Mongolia reached a settlement over an arbitration award requiring the government to pay $100 million to Canada-based Khan Resources, according to Reuters. Under the terms, Mongolia will pay $70 million by May 15, 2016, including another term barring the government from trying to have the award agreement revoked in France, and Khan will cease legal action against Mongolia in seizing commercial assets to fulfill payment.
Mongolia’s economy has suffered due to lower commodity prices and high-profile mining disputes. The East Asian country is a producer of such commodities as gold, copper, and uranium.
Mongolia is a rising emerging market, but its primary drawback is an overreliance on the commodity sector. In addition, Mongolia is dependent on mining output, and production volumes have failed to yield a stable return in recent years, contributing to economic stagnation.
Currently, leaders are placed in a precarious position as they attempt to boost output in an economy that excels solely in commodities. Mongolia’s problems are further compounded by its dependence on China, a country going through its own financial and economic tailspin. Mongolia is a small economy, and the business community once held vast interest in the country, but failed to live up to expectations, notesInternational Business Times.
The primary factor that could save the economy, however, is the mending of fences between the government and the investment community, and the Khan settlement is a step in the right direction.
Mongolia has been successful in reducing poverty, but living standards could decline if leaders cannot find a way to solve long-term issues that plague the economy. A retired Mongolian diplomat believes reforms in the country’s tax and legal systems would provide relief, but it will take some time before such measures take effect.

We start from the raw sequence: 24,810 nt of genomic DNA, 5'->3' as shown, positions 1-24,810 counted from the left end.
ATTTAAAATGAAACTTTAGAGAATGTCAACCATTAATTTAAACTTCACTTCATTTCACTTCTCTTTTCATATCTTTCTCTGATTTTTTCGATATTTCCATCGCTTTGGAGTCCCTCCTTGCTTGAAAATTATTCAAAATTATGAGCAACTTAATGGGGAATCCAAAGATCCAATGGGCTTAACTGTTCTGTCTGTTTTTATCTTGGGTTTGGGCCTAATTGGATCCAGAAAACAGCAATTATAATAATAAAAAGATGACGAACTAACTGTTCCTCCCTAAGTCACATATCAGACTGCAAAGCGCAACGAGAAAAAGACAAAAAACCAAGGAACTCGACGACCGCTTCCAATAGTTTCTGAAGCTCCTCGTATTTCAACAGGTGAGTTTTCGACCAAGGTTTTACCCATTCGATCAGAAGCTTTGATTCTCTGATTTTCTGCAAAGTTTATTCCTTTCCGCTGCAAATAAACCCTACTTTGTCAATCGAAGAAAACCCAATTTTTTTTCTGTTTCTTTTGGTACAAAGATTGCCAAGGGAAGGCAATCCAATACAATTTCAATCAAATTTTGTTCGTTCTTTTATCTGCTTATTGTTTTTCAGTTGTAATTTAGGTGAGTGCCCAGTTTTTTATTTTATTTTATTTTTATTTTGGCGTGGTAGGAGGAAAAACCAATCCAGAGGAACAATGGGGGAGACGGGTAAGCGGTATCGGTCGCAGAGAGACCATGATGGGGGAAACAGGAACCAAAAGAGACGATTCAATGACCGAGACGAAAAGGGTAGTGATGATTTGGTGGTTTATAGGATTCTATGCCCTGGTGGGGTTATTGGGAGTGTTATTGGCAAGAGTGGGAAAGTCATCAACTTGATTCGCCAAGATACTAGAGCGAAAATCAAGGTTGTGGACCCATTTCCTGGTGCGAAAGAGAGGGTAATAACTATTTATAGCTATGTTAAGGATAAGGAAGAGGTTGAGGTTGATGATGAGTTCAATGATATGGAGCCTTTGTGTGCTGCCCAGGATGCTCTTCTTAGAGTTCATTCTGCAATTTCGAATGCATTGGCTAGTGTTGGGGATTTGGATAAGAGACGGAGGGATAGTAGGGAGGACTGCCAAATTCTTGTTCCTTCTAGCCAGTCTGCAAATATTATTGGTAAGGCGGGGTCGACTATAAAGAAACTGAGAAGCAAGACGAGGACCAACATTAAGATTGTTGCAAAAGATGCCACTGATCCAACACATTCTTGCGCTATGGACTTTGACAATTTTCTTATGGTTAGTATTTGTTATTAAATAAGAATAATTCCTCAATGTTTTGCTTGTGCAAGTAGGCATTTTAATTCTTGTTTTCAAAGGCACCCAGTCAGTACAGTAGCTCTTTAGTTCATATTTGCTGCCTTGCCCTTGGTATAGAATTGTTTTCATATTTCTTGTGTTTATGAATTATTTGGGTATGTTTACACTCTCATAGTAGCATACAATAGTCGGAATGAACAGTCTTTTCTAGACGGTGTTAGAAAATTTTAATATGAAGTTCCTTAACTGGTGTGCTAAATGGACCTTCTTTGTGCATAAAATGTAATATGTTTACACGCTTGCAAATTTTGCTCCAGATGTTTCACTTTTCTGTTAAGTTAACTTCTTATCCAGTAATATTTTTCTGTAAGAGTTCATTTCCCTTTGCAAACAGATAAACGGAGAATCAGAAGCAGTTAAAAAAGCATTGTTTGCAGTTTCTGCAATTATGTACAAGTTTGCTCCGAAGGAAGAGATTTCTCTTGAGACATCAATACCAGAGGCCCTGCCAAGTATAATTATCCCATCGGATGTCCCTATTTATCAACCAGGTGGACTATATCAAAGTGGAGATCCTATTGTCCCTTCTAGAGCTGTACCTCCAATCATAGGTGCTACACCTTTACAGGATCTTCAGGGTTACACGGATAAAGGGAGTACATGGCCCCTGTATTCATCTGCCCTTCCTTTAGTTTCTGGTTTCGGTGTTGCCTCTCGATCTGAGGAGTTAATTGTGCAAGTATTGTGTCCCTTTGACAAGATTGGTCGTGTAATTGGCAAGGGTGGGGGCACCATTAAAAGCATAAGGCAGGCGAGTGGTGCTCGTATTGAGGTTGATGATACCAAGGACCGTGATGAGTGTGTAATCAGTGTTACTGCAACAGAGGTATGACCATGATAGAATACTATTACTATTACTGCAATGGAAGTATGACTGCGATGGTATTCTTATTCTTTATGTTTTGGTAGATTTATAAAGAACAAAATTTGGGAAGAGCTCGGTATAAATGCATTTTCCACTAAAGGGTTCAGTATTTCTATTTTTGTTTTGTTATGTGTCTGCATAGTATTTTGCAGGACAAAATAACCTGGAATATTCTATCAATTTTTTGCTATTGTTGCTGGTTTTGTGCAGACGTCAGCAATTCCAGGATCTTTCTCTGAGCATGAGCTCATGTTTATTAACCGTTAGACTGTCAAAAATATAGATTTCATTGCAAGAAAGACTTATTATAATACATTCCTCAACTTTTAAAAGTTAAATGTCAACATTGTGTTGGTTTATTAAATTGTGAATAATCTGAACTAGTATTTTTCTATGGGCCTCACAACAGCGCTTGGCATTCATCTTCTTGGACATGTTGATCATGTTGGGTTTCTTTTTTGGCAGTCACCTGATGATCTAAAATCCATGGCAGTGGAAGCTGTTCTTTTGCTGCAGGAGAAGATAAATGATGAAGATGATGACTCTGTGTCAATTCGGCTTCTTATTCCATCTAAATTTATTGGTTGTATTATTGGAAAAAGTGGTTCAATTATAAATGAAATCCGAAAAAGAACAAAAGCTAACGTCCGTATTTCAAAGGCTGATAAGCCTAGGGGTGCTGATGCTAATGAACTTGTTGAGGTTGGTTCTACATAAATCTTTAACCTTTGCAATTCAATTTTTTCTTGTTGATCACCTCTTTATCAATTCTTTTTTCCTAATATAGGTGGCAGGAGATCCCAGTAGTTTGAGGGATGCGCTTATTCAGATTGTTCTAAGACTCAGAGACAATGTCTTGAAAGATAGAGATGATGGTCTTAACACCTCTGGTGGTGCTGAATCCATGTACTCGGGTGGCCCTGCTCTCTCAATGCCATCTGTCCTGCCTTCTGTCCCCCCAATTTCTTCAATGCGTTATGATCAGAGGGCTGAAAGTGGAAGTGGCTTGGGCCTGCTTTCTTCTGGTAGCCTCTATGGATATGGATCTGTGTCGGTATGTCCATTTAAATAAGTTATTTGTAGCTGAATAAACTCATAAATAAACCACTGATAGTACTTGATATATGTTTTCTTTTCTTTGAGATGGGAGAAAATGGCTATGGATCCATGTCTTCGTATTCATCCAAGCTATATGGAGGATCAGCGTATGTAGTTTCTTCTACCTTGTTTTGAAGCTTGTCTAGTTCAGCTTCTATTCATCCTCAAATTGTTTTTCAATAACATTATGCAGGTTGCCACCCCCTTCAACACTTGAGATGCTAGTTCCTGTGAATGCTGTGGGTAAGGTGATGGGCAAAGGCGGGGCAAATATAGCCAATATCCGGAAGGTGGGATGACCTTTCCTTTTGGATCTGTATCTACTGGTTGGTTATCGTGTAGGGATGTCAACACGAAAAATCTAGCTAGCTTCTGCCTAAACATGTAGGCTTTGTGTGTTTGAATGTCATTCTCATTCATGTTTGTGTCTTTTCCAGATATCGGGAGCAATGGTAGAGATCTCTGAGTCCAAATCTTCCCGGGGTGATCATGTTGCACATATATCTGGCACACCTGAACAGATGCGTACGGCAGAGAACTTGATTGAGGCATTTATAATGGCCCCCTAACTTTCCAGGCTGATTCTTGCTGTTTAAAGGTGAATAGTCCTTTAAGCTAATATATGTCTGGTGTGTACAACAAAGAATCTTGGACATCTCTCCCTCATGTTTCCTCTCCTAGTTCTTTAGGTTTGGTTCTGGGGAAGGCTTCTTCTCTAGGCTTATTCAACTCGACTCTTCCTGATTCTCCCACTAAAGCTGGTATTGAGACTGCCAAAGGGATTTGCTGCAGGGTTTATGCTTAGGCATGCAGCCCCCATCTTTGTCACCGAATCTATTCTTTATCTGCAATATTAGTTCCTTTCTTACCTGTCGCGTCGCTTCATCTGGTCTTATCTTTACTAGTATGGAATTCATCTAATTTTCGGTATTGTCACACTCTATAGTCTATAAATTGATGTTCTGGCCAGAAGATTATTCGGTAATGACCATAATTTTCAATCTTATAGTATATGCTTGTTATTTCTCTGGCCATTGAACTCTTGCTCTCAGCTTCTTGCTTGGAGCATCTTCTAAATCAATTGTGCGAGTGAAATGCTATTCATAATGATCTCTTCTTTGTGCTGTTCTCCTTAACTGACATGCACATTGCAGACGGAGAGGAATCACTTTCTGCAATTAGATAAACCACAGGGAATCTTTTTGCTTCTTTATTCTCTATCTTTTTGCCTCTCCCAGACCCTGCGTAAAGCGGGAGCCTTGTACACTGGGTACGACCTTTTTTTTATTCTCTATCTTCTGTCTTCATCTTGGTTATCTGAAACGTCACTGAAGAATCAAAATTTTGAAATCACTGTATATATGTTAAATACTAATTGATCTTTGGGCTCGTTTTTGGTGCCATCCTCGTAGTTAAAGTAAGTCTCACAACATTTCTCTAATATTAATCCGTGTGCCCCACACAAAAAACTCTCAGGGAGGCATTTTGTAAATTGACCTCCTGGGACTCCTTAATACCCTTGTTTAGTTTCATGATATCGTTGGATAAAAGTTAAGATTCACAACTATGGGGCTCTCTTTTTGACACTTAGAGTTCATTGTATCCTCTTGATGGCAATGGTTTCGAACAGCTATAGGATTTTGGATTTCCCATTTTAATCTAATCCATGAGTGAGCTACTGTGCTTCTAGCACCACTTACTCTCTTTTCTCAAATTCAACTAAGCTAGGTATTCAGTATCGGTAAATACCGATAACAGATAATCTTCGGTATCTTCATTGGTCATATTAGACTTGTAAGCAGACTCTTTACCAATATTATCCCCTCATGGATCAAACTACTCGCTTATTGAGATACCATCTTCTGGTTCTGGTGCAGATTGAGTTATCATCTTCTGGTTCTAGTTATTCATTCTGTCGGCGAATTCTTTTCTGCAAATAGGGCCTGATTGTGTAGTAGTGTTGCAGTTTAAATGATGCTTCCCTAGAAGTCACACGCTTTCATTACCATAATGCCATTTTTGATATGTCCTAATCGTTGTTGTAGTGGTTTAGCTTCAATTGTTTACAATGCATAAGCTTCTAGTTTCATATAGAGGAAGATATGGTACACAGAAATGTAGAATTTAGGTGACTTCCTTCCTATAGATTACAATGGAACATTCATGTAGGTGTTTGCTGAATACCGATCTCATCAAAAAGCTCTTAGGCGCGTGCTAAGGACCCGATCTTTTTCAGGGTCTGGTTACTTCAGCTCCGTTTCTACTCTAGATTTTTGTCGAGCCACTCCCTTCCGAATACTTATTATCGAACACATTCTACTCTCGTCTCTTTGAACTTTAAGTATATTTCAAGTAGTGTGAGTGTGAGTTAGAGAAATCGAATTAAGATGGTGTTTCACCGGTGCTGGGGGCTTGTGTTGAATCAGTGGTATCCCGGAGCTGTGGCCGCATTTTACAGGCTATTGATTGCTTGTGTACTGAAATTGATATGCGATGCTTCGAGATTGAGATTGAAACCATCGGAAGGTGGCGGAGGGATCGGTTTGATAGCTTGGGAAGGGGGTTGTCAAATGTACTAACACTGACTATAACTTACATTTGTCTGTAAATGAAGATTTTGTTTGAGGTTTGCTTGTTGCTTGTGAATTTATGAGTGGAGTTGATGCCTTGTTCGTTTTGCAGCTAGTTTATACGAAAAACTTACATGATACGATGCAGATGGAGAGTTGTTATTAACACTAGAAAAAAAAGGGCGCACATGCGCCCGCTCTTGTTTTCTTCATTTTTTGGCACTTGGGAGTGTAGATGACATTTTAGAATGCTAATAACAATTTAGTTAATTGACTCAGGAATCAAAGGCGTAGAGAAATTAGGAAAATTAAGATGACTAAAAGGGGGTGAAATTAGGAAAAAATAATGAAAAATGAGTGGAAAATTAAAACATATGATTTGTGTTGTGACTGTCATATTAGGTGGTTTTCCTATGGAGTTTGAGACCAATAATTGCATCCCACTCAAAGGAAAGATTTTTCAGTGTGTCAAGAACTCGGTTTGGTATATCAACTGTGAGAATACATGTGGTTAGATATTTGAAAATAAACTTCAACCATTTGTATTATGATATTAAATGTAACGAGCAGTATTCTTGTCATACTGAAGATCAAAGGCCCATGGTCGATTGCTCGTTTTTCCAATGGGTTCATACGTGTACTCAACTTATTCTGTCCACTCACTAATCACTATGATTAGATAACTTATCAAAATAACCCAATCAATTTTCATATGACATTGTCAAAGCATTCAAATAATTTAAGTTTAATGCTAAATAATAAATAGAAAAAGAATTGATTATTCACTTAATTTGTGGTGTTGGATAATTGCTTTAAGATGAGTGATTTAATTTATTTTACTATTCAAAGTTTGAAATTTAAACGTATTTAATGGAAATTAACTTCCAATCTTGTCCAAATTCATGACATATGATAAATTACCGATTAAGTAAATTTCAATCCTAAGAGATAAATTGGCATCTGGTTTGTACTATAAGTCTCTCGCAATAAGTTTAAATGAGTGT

Mongolia entered an explosive growth rate in 2011, but later suffered from a 91% plummet in FDI, and the economy has failed to achieve the booming growth seen from five years ago. Inclement weather is another factor causing the downturn, as destabilized crop production prevents expansion, but the good news is that agriculture, including cashmere production, could prove to be a means of diversifying the economy.
The decline in agriculture affects many Mongolians who subsist from the agricultural sector, but all citizens are at risk in some form or another as officials attempt to attract more investors to revitalize the economy. With that, Prime Minister Chimediin Saikhanbileg has taken considerable heat from critics for taking a conciliatory approach to mining companies, and some Mongolians fear that mining activities could further degrade the nation’s natural habitat and disturb precious archeological sites.
Political opposition voices are of concern as well, and nationalist candidates who are outspoken against foreign mining practices may gain some traction when Mongolians vote in June.